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Popular Superstitions of the Highlands

Brownie has got a cowl and coat,
And never more will work a jot.

ALTHOUGH this mysterious and very useful agent has now become very rare among the Highland mountains, it appears that, at one time, he was the common appendage of every family of rank in those countries. Hence, his history and character are well known; and his memory still retains a powerful interest in the minds of the inhabitants. It may not, therefore, be improper to give a condensed account of the most prominent traits of the Highland Brownie’s character, to enable the reader to compare his manners and habits with those of the Brownie of Bodspeck, or any other Brownie with the manners of whom he may happen to be acquainted.

With regard to the Brownie’s origin, it is a point that is involved in much obscurity. It was always a peculiar trait in his character, that he never would favour his earthly acquaintances with any information regarding his own private affairs. From some resemblance the Brownie bore to the Fairy, joined to a similarity of habits, it was shrewdly suspected by the more discriminating sort of people, that if he were not actually a member of the Fairy people—he was, at least, a mongrel species of them. But on this important topic the sagacious Brownie himself opened not his mouth; leaving them to argue the matter as they thought proper.

In his personal appearance, the Highland Brownie was highly interesting. His person was not quite so tall as that of the Fairy, but it was well proportioned and comely; and, from the peculiar brownness of his complexion, lie received the appellation of Brownie.

In his manners and habits he differed widely from all the supernatural beings of his day; inasmuch as he was laborious and faithful to his master’s interest—content to labour day and night for no other fee or reward than a scanty diet, and occasionally a suit of cast-off apparel. Hence, the possession of so cheap and useful an agent was an acquisition highly desirable. But he was what neither money nor interest could procure. Having once united himself to the founder of an ancient family, he adhered to him and to his issue so long as he had any lineal posterity; and hence it is, that the Brownie was only found the heir-loom of an ancient and honour-able family.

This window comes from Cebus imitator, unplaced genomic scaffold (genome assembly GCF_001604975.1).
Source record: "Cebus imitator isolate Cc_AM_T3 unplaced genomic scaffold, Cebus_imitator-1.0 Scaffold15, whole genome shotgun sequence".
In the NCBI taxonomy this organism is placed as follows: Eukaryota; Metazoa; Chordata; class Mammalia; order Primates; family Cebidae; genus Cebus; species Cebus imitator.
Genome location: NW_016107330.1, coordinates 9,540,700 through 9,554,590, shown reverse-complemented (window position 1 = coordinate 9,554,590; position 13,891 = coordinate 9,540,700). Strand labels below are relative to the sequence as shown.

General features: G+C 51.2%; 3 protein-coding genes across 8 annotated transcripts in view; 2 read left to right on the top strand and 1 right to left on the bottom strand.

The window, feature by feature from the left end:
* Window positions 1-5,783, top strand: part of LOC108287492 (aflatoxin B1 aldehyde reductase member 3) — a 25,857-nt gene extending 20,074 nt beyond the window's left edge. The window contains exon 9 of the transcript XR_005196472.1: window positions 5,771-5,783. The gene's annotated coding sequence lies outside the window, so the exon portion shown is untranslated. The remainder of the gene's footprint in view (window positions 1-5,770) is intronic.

Unexampled for his fidelity, he was the indefatigable guardian and promoter of his adopted master’s interest; and, from his powers of prophecy and information, his services were truly invaluable. Over the servants he was always a vigilant and faithful spy, ready to give faithful account of their good or bad actions; and hence it followed, that with these he was very seldom on a good understanding. So that, if the Brownie was left to the servants’ mercy, he would not, in all likelihood, fare the better for his fidelity. But if the master had any regard to his own interest, he was careful to have seen hint properly cared for in his meat and in his drink, which care was rewarded by the most unlimited devotion to his interest.

The last two brownies known in this quarter of the Highlands were long the appendages of the ancient family, of Tullochgorm in Strathspey. They were male and female, and, for aught we know, they might likewise, have been man arid wife. The male was of an exceedingly jocose and humorous disposition, often indulging in little sports at the expence of his fellow-servants. He had, in particular, a. great trick of flinging clods at the passengers, and from thence he got the name of "Brownie-Clod. He had, however, with all his humour, a great deal of, simplicity about him, and became, in his turn, the dupe of those on whom he affected to play. An eminent instance of this appears from a contract into which he foolishly entered with the servants of Tullochgorm, whereby, be bound and obliged himself to thrash as much corn and straw as two men could do for the space of a whole winter, on condition he was to be gratified with an old coat and a Kilmarnock cowl, pieces of apparel for which, it seems, he had a great liking. While the servants were reclining themselves at their ease upon the straw, Brownie-Clod thrashed on unremittingly, and performed such Herculean tasks as no human constitution could bear for a week together. Some time before the expiry of the contract, the lads, out of pure gratitude and pity, left the coat and cowl for him on a mow of corn in the barn, on receipt of which he instantly struck .work, and, with the greatest triumph at the idea of taking in his acquaintances, he sneeringly told them, that, since they were so foolish as to give him the coat and cowl before he had wrought for them, he would now decline to thrash another sheaf.

"Huar Prownie coad agus curochd
cha dian Prownie opar tullidh."

The female was more pawky in her ways; and, instead of being a laughing-stock to the female-servants with whom she wrought, she was a sort of a mistress over them. She was seldom on good terms with them, in consequence of the fidelity with which she reported their neglect of duty to their master or mistress. It was her custom to wear a superabundance of hair, in consequence of which, she was commonly called "Maug Vuluchd," or "Hairy Mag." Mag was an honest and excellent housekeeper, and had the service of the table generally assigned her, in which capacity she was extremely useful. The dexterity and care with which she covered the table, always invisible, was not less amusing to strangers than it was convenient to their host. Whatever was called for came as if it floated on the air, and lighted on the table with the utmost ease and celerity; and, for cleanliness and attention, she had not her equal in this land.

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